Marie-Dominique Filippi, PhD

Associate Professor, UC Department of Pediatrics

Phone: 513-636-0991

Fax: 513-636-3768


Show All


Dr. Filippi is particularly interested in dissecting the molecular mechanism of hematopoietic cell migration, including neutrophils and hematopoietic stem cells in physiological settings. Migration is a critical function of hematopoietic cell in which actin cytoskeleton reorganization plays a central role. Because hematopoietic cells are utilized for the therapy of multiple blood diseases and neutrophils are responsible for maintaining an immunocompetence status, understanding the molecular mechanism of normal hematopoietic cell functions is of potential therapeutic importance. The small RHO GTPase family, members of the Ras superfamily, including Rac, RHO and CDC42, play key roles in regulating many of these functions. During her post-doc in the laboratory of Dr. David Williams, they have demonstrated that two highly related proteins, Rac1 and Rac2, of the small Rho GTPase family, have distinct functions in the control of hematopoietic cell functions. In particular in neutrophils, they have shown that both Rac1 and Rac2 regulate cell migration but with distinct mechanism (Gu and Filippi et al, Science 2003) both in vitro and in vivo. In addition to this work, they have dissected the sequence/determinant specificity of Rac2 versus Rac1 functions in neutrophils and demonstrated that Rac2 controls its functions, at least in part, by distinct subcellular distributions of these GTPases (Tao et al, Blood 2002, Filippi et al, Nat Immunol 2004), highlighting one important mechanism controlling cellular functions.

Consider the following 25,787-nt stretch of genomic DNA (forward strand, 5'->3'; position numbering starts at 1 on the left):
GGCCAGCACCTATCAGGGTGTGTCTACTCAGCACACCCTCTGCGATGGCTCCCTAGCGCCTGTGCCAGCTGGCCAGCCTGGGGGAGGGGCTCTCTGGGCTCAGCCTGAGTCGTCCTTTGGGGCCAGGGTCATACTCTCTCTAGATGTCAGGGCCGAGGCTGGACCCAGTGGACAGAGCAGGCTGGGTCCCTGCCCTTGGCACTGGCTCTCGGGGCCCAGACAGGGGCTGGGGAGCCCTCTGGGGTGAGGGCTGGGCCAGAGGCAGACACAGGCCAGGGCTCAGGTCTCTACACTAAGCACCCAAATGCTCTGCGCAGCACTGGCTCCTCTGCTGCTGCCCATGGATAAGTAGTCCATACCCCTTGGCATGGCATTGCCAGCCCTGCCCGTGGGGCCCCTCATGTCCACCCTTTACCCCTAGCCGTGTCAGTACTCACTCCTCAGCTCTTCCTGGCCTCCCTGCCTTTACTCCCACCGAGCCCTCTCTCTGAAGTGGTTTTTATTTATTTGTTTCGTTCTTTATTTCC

Dr. Filippi's laboratory, in collaboration Dr. Yi Zheng, is now focused on determining the role of CDC42 and RhoA in neutrophil migration and in determining specifically the role of RhoA in hematopoietic stem cell migration and proliferation using gene targeted knock out mice for CDC42 and RhoA and their respective regulator CDC42GAP and 190RhoGAP. These studies will use in vitro and in vivo assays of cell migration as well as immunofluorescence microscopy to study cytoskeleton rearrangement associated with cell migration. 

The long term goal of these studies is to identify new molecular targets of potential therapeutic importance.

Visit the Filippi Lab.

Education and Training

PharmD: University of Rene Descartes, Paris, France, 1998.

Residency: Hematopathology, University of Rene Descartes, Assistance public Hospital of Paris, Paris, France.

Certification: Hematopathology, 2001.

PhD: University of Denis Diderot, Paris, France, 2001.


View PubMed Publications


Regulation of Neutrophil Migration and Polarity. National Institutes of Health. Mar 2010 - Mar 2015. #R01 HL 090676.